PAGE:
I read a few of her quotes, which I felt I should share:

“Anybody can dig a hole and plant a tree. But make sure it survives. You have to nurture it, you have to water it, you have to keep at it until it becomes rooted so it can take care of itself. There are so many enemies of trees. ” – Wangari Maathai.

“If we can send man to the moon, why can we not plant a tree?”-Wangari Maathai.

“You cannot protect the environment unless you empower people, you inform them and you help them understand that these resources are their own, that they must protect them.”-Wangari Maathai.

She was indeed a dexterous woman, a leader who patently led by example… she’s no more now. All we have are the echoes of her shrewd words. I doubt I’ll plant as many trees as she did, but I’ll do all in my power to conserve the environment; even if it’s only by encouraging people from all corners of the world to do it from behind my desk, punching keys on my keyboard.

Earnestly i have no intentions of labouring points here, but for the sake of reminding you the relation between trees and water management, I’ll just mention how tree planting helps:

Planting trees and woods in water catchment areas can help lessen the effects and risks of flooding.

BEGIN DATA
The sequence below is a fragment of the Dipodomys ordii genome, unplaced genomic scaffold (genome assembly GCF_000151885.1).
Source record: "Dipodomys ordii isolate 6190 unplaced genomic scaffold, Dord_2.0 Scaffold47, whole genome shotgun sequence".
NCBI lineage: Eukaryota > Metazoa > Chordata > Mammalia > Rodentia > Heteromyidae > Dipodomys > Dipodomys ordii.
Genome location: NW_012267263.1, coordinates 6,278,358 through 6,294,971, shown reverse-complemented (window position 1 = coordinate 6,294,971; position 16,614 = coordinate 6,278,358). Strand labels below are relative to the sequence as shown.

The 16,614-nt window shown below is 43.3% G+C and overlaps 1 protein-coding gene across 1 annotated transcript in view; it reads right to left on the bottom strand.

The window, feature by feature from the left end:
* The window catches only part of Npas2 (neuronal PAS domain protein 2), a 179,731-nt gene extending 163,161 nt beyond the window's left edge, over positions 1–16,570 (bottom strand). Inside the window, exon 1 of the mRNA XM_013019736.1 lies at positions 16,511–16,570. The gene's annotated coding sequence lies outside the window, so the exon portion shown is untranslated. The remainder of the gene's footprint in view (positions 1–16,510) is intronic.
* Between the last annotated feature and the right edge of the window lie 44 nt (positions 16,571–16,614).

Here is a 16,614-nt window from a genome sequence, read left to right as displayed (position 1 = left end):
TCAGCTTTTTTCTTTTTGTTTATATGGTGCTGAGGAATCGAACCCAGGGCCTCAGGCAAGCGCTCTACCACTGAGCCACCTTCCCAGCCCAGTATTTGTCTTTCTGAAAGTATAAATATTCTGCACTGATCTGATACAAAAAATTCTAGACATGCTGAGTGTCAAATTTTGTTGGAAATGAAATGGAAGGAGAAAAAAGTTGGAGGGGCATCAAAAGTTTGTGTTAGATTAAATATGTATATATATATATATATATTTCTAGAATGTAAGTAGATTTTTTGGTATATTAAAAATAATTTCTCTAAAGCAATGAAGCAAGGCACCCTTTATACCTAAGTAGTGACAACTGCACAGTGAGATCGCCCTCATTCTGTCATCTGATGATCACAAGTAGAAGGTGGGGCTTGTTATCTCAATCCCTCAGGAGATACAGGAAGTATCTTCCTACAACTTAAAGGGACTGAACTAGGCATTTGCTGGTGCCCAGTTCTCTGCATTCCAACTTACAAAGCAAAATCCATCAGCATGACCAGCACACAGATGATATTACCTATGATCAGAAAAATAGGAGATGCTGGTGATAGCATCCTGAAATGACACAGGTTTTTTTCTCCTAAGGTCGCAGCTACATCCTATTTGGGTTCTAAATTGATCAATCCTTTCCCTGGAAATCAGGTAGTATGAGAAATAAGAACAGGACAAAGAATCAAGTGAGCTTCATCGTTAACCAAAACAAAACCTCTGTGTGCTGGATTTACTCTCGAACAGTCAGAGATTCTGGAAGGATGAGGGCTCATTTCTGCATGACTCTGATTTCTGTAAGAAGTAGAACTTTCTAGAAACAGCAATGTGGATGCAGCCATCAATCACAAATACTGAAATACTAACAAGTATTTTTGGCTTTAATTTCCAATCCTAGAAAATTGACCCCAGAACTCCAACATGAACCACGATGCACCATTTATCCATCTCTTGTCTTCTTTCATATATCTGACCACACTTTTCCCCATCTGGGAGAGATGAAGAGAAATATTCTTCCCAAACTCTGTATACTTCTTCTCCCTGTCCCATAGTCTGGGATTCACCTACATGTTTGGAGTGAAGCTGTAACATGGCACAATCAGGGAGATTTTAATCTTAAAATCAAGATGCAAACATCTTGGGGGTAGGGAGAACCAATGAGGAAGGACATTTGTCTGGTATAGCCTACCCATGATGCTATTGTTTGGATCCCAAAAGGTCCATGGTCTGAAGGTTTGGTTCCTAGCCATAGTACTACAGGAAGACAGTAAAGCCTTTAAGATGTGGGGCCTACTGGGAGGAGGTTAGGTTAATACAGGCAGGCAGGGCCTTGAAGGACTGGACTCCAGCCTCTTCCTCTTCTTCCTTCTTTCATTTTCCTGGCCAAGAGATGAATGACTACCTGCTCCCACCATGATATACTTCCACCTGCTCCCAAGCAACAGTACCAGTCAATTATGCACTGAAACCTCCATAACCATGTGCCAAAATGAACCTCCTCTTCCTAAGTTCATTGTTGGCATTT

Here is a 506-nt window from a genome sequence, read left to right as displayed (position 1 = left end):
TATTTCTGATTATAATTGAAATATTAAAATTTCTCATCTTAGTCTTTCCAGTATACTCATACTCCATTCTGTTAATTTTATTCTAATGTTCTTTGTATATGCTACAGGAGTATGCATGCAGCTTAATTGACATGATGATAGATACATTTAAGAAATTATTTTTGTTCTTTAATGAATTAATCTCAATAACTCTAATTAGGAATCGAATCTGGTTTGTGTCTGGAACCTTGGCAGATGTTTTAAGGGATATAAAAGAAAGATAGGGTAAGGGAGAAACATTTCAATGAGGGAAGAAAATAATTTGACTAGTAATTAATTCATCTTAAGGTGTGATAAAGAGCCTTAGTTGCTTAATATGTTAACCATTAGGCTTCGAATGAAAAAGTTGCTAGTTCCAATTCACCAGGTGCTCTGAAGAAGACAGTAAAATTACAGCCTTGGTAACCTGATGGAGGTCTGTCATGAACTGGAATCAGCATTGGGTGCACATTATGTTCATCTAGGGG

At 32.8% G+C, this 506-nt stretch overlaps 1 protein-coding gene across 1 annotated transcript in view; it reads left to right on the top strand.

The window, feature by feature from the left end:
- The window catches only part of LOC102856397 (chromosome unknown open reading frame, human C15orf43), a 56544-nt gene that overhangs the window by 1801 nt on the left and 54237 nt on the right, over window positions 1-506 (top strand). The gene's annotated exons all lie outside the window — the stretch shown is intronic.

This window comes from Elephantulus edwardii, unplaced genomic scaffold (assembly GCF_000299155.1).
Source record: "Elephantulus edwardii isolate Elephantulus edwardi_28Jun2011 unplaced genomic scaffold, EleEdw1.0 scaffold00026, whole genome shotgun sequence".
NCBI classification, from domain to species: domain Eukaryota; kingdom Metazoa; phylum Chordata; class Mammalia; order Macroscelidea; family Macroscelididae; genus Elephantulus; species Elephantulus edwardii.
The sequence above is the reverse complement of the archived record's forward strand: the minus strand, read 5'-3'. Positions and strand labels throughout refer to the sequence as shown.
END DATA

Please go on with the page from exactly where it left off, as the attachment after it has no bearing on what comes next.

Trees help improve water infiltration. If more water goes into the ground, less is washed away as surface water run-off. This is particularly important in urban areas, where we have the hardest surfaces, such as car parks, pavements, roads and buildings.

By planting trees on flood plains, woods can help lessen the effects of large floods by absorbing and delaying the release of flood flows.

Planting trees can delay the speed at which water enters drains and rivers.

Trees also help regulate our atmosphere, store carbon and release precious oxygen.

I’m presuming that a huge majority thinks the world can’t run out of water; with all the water in the vast oceans, dams, lakes… with all the rain falling, with floods leaving families homeless in its wake, all that water? There’s no way it would run out…would it?

I recently watched a video- water crisis: a letter written in 2070- on youtube that freaked me out majorly. In a nutshell, it shows that if we don’t start doing things differently, the world will have no water by the year 2070.  It sounds somewhat impossible, but if the knowledge I have of the water levels in some natural lakes I know reducing remarkably is anything to go by, then I know it is possible.

I don’t know about you, but I don’t want to be a party in depleting the water in the world. I would love for my grandchildren to eat healthy farm-grown  food; I would want them to play in the rain (not with my consent), even if only for a second; I would want them to know how relaxing it feels to take a plunge in a swimming pool; I would definitely want them to get access to the required eight glasses of water daily; I would want  for them to play in the shower, trying to make a swimming pool in the bathroom like I once tried years ago with some help from my sister and a cousin who I don’t see eye to eye with anymore… we got ourselves into unmitigated trouble but the excitement…? It was worth it.